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Higher Ed Roundup...........September 19, 1997

ACT scores rising, schools limiting use of testing in admissions
Average ACT scores for high school seniors rose to 20.0 in 1997, an increase of 0.1 from the 1996 average. The jump represents the second consecutive year of increase, and the fourth in five years. Average scores increased for all racial groups, according to Academe Today.

However, the National Center for Fair and Open Testing (FairTest) reports that nearly 300 four-year undergraduate institutions have eliminated or limited their use of standardized tests as an admissions criterion. FairTest Executive Director Laura Barrett said, "There is growing skepticism on the part of many educators that SAT and ACT scores tell all that much that is very useful about applicants."

Average ACT scores for African American, Asian American, white, and Hispanic students rose by 0.1, while the average for Native American students increased by 0.2.

However, the gap in scoring between males and females, which had been shrinking for nearly a decade, widened slightly. Males' average score rose from 21.0 to 21.1, while females' score remained unchanged at 20.8.

Nearly 60 percent of this year's college freshmen - about 959,300 students - took the test, the highest number ever. (Source: Academe Today, 8/11/97, 8/14/97)

New tax law provides $40 billion in education tax relief
The landmark tax measure recently signed by President Clinton will provide college students and their families with $40 billion in tax relief. It creates a Hope scholarship tax credit of up to $1,500 for tuition and fees paid during a student's first two years of college. It also allows for a lifelong learning tax credit equal to 20 percent of $5,000, paid in tuition only, for the third and fourth years of undergraduate study and for graduate education; the credit is also applicable to non-degree programs that enhance job skills.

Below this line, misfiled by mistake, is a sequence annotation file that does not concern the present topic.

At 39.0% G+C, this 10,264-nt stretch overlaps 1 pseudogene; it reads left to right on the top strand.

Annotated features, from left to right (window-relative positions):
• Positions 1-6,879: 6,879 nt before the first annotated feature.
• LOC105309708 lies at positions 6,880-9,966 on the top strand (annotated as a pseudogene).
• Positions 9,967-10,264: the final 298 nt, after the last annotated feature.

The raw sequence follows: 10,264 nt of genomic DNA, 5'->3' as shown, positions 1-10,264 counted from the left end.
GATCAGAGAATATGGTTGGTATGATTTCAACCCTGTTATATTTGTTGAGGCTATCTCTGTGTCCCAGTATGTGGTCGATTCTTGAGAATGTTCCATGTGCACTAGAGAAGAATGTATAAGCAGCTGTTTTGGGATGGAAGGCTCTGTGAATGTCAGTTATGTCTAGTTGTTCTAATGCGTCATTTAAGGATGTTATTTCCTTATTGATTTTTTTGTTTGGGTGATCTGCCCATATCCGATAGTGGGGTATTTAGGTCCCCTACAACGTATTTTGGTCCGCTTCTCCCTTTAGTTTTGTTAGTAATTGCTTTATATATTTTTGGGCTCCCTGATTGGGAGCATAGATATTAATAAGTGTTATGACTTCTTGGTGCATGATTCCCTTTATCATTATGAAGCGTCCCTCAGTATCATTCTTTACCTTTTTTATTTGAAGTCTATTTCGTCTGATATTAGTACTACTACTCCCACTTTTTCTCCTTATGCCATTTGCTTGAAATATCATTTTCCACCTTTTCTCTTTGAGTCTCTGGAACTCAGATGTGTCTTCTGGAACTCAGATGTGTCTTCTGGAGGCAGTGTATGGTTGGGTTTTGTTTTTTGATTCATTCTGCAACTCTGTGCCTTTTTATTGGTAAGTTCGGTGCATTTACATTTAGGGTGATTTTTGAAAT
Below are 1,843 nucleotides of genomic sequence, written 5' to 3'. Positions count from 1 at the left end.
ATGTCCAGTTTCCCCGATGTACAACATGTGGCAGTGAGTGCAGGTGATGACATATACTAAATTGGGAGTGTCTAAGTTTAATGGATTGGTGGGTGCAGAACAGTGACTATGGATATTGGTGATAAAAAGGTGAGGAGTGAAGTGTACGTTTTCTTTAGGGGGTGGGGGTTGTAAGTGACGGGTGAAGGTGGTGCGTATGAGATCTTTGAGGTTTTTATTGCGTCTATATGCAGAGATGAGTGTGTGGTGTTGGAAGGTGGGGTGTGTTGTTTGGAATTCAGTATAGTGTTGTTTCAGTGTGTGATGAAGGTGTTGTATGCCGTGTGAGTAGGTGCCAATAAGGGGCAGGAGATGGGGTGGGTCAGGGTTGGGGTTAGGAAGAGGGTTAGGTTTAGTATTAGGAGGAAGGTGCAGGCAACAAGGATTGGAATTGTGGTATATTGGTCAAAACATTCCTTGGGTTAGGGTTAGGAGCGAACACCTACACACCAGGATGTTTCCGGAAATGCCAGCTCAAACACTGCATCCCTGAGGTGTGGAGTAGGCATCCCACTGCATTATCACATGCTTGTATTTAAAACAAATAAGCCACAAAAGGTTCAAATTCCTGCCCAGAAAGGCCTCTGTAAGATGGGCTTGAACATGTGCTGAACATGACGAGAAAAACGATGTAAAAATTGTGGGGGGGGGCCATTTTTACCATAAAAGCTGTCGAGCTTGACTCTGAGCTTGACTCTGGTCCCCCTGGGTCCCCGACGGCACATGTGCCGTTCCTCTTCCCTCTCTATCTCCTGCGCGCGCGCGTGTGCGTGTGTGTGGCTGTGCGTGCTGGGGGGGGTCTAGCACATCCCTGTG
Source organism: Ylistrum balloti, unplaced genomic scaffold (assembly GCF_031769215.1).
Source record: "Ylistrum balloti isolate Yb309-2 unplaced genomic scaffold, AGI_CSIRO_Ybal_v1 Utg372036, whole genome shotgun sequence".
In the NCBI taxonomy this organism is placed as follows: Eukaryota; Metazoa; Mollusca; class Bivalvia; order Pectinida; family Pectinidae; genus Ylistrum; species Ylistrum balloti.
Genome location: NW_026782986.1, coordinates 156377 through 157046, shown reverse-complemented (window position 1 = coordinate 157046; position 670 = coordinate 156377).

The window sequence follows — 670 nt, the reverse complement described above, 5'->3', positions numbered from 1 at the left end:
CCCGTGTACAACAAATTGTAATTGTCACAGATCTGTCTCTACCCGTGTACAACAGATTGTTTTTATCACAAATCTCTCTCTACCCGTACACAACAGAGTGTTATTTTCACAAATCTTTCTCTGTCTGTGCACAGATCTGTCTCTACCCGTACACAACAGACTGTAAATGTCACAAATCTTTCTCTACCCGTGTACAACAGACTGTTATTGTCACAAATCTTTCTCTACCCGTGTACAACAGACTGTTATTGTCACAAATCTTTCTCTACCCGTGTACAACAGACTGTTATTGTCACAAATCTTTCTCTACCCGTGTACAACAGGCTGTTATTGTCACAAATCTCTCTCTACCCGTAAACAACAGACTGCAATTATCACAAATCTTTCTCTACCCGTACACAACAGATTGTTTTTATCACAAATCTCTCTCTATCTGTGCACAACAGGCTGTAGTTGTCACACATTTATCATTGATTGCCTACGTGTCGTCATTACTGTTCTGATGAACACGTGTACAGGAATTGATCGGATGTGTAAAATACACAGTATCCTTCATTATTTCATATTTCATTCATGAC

Families will also be allowed to make penalty-free withdrawals from Individual Retirement Accounts to pay for higher education. The law also establishes special "educational IRAs" that can receive annual tax-free contributions of up to $500 per child; earnings will be tax free if they are used to pay for education. State-sponsored prepaid tuition plans will be expanded to include room and board.

Section 127 of the IRS Code, which excludes employer-provided educational assistance from taxable income, will be extended through May 31, 2000, for undergraduates. A tax deduction for interest on student loans will be phased in, allowing up to $2,500 in the year 2001 and thereafter. The law also repeals the $150 million cap on tax-exempt bonds that private colleges and universities may hold for capital construction. Finally, the law extends the research and development tax credit from June 1, 1997, through June 30, 1998.

One of the only major drawbacks for education is a House provision that revokes the tax-exempt status of TIAA-CREF. Although the change is expected to reduce pension payments to retirees, the amount of the reduction is not now known. And TIAA-CREF officials are working to minimize the impact on policyholders.

"The Taxpayer Relief Act of 1997" is seen as a victory in the higher education community. Stanley O. Ikenberry, president of the American Council on Education, said, "There is no precedent for such sweeping use of the tax code to help families pay for higher education." President Clinton called it the biggest investment in higher education since the GI Bill. (Sources: Academe Today, 8/6/97, 8/7/97; The Washington Post, 8/6/97; Higher Education & National Affairs, 8/11/97; USA Today, 7/14/97; New York Times, 7/15/97)

Reprinted, with permission, from CASE Flash Points.